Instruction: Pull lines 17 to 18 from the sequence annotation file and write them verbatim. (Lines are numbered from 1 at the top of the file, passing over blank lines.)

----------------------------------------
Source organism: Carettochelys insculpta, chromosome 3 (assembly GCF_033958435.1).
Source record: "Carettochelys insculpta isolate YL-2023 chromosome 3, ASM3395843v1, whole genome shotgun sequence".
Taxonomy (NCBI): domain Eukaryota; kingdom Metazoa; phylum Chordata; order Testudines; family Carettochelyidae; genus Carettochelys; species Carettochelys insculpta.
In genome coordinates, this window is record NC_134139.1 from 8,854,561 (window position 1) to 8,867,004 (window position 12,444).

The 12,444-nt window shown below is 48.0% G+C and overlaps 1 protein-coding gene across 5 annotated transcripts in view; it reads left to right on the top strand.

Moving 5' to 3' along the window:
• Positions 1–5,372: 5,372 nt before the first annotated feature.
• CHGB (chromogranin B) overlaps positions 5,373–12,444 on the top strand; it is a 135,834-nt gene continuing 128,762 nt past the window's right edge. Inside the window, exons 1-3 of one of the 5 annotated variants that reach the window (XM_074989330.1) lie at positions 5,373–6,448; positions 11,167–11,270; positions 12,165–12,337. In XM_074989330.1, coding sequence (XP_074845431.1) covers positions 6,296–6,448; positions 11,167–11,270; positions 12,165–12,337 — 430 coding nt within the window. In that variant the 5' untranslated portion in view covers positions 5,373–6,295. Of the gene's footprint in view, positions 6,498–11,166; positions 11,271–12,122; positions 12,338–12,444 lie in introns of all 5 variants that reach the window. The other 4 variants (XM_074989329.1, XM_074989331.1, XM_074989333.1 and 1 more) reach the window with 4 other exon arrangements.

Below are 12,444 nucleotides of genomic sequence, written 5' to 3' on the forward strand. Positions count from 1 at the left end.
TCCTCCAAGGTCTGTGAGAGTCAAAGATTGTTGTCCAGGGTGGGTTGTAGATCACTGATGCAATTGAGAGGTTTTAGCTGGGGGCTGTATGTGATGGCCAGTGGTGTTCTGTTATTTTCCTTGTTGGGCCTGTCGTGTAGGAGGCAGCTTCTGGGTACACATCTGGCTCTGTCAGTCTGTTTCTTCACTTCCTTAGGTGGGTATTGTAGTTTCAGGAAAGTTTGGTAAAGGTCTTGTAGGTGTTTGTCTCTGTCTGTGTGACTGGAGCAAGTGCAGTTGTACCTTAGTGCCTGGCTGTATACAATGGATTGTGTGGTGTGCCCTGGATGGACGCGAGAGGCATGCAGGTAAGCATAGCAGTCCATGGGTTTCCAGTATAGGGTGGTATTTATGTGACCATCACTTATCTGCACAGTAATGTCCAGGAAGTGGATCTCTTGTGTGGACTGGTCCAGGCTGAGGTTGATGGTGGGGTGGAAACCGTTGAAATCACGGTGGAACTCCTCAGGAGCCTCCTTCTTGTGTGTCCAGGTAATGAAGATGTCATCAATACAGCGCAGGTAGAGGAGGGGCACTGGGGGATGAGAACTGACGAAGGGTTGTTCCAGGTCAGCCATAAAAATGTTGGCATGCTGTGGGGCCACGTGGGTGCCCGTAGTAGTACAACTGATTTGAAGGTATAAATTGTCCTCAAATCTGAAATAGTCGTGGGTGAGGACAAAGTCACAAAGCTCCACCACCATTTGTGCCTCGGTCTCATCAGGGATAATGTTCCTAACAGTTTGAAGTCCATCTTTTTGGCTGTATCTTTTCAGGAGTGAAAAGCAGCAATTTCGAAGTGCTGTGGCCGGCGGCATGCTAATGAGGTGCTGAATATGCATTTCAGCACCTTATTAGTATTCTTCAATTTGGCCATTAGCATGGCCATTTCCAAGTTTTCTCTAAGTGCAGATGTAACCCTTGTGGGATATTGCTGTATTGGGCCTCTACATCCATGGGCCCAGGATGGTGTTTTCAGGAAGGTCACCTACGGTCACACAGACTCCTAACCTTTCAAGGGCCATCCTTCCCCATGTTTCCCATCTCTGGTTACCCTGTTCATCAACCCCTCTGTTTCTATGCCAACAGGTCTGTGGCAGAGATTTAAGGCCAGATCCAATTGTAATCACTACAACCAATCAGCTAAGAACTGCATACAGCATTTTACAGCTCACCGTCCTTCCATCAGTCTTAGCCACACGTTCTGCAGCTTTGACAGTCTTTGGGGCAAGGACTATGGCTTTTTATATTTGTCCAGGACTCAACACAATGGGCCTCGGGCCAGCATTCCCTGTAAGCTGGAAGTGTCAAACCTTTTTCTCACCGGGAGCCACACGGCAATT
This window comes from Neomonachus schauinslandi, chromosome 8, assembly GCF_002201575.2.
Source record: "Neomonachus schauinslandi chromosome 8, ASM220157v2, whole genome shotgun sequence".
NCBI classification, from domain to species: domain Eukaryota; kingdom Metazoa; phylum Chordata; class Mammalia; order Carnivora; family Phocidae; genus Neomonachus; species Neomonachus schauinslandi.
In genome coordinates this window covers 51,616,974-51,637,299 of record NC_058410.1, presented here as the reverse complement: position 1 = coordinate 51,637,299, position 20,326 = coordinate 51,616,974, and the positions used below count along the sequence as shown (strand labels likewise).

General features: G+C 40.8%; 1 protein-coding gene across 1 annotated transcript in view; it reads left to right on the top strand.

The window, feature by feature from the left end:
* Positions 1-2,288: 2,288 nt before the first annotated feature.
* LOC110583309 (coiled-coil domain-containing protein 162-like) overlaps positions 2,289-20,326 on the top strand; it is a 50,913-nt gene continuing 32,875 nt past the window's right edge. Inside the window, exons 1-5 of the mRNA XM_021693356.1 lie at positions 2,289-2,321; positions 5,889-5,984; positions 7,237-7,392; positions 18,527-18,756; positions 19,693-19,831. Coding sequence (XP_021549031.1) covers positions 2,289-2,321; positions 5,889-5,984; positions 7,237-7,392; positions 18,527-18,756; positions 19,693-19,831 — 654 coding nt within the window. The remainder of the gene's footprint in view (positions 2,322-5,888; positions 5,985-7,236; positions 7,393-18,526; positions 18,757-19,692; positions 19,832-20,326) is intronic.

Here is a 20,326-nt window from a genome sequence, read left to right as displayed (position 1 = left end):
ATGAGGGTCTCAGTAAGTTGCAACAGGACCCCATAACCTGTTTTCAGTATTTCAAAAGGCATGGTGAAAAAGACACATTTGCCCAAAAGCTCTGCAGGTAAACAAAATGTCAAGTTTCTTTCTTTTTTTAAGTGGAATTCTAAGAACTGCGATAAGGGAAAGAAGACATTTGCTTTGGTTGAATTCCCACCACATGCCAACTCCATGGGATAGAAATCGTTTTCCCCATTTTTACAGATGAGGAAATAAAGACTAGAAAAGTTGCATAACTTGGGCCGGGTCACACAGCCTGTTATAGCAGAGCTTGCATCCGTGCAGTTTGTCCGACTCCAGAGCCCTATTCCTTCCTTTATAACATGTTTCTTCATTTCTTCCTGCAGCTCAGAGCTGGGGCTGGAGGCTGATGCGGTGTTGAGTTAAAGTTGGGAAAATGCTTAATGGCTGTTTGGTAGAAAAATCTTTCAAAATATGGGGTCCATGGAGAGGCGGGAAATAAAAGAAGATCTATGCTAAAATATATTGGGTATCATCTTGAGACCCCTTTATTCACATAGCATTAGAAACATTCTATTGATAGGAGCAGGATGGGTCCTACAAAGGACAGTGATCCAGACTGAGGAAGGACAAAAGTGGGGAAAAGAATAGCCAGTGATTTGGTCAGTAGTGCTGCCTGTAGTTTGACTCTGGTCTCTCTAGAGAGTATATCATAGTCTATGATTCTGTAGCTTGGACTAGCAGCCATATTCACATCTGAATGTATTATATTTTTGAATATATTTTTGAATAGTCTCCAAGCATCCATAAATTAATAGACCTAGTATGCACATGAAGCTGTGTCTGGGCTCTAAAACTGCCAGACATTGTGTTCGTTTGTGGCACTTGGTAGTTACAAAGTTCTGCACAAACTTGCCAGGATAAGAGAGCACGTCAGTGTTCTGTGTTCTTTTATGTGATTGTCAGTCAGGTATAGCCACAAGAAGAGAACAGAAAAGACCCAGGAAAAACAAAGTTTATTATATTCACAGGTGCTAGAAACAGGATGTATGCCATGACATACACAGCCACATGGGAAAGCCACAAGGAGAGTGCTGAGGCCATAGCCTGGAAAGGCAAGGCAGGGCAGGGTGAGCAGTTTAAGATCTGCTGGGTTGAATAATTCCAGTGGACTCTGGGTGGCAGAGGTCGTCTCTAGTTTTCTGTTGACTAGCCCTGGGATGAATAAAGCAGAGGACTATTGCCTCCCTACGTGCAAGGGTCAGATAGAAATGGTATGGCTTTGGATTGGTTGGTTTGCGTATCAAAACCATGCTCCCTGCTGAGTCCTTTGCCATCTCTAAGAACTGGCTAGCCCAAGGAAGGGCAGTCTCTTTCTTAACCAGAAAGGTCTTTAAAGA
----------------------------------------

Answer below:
* Positions 1-2,288: 2,288 nt before the first annotated feature.
* LOC110583309 (coiled-coil domain-containing protein 162-like) overlaps positions 2,289-20,326 on the top strand; it is a 50,913-nt gene continuing 32,875 nt past the window's right edge. Inside the window, exons 1-5 of the mRNA XM_021693356.1 lie at positions 2,289-2,321; positions 5,889-5,984; positions 7,237-7,392; positions 18,527-18,756; positions 19,693-19,831. Coding sequence (XP_021549031.1) covers positions 2,289-2,321; positions 5,889-5,984; positions 7,237-7,392; positions 18,527-18,756; positions 19,693-19,831 — 654 coding nt within the window. The remainder of the gene's footprint in view (positions 2,322-5,888; positions 5,985-7,236; positions 7,393-18,526; positions 18,757-19,692; positions 19,832-20,326) is intronic.